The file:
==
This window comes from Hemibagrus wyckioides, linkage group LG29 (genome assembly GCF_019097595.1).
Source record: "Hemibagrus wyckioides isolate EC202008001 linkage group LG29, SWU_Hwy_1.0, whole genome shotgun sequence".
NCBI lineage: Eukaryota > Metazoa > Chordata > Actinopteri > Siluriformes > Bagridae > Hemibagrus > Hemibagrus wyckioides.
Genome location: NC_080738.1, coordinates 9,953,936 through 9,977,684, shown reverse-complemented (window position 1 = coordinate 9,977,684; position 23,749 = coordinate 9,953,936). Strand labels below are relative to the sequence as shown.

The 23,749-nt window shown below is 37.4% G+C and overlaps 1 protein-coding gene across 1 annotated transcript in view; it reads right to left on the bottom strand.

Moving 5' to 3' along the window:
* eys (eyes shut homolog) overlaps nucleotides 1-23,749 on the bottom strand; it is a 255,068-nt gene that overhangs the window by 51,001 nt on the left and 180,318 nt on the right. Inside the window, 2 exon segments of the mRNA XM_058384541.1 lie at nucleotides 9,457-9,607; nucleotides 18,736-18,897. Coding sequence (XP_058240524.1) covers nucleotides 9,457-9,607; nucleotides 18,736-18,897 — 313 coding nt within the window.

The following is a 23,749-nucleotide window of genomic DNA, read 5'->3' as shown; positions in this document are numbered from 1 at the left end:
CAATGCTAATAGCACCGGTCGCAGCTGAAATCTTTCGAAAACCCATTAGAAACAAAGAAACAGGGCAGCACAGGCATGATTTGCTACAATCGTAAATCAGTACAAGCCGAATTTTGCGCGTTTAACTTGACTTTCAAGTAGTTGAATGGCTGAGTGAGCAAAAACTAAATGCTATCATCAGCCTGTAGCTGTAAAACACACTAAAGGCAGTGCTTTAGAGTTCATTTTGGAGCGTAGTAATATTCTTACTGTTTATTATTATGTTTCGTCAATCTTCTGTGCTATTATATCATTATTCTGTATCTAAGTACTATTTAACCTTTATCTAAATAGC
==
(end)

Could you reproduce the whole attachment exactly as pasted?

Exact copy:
This window comes from Hemibagrus wyckioides, linkage group LG29 (genome assembly GCF_019097595.1).
Source record: "Hemibagrus wyckioides isolate EC202008001 linkage group LG29, SWU_Hwy_1.0, whole genome shotgun sequence".
NCBI lineage: Eukaryota > Metazoa > Chordata > Actinopteri > Siluriformes > Bagridae > Hemibagrus > Hemibagrus wyckioides.
Genome location: NC_080738.1, coordinates 9,953,936 through 9,977,684, shown reverse-complemented (window position 1 = coordinate 9,977,684; position 23,749 = coordinate 9,953,936). Strand labels below are relative to the sequence as shown.

The 23,749-nt window shown below is 37.4% G+C and overlaps 1 protein-coding gene across 1 annotated transcript in view; it reads right to left on the bottom strand.

Moving 5' to 3' along the window:
* eys (eyes shut homolog) overlaps nucleotides 1-23,749 on the bottom strand; it is a 255,068-nt gene that overhangs the window by 51,001 nt on the left and 180,318 nt on the right. Inside the window, 2 exon segments of the mRNA XM_058384541.1 lie at nucleotides 9,457-9,607; nucleotides 18,736-18,897. Coding sequence (XP_058240524.1) covers nucleotides 9,457-9,607; nucleotides 18,736-18,897 — 313 coding nt within the window.

The following is a 23,749-nucleotide window of genomic DNA, read 5'->3' as shown; positions in this document are numbered from 1 at the left end:
CAATGCTAATAGCACCGGTCGCAGCTGAAATCTTTCGAAAACCCATTAGAAACAAAGAAACAGGGCAGCACAGGCATGATTTGCTACAATCGTAAATCAGTACAAGCCGAATTTTGCGCGTTTAACTTGACTTTCAAGTAGTTGAATGGCTGAGTGAGCAAAAACTAAATGCTATCATCAGCCTGTAGCTGTAAAACACACTAAAGGCAGTGCTTTAGAGTTCATTTTGGAGCGTAGTAATATTCTTACTGTTTATTATTATGTTTCGTCAATCTTCTGTGCTATTATATCATTATTCTGTATCTAAGTACTATTTAACCTTTATCTAAATAGC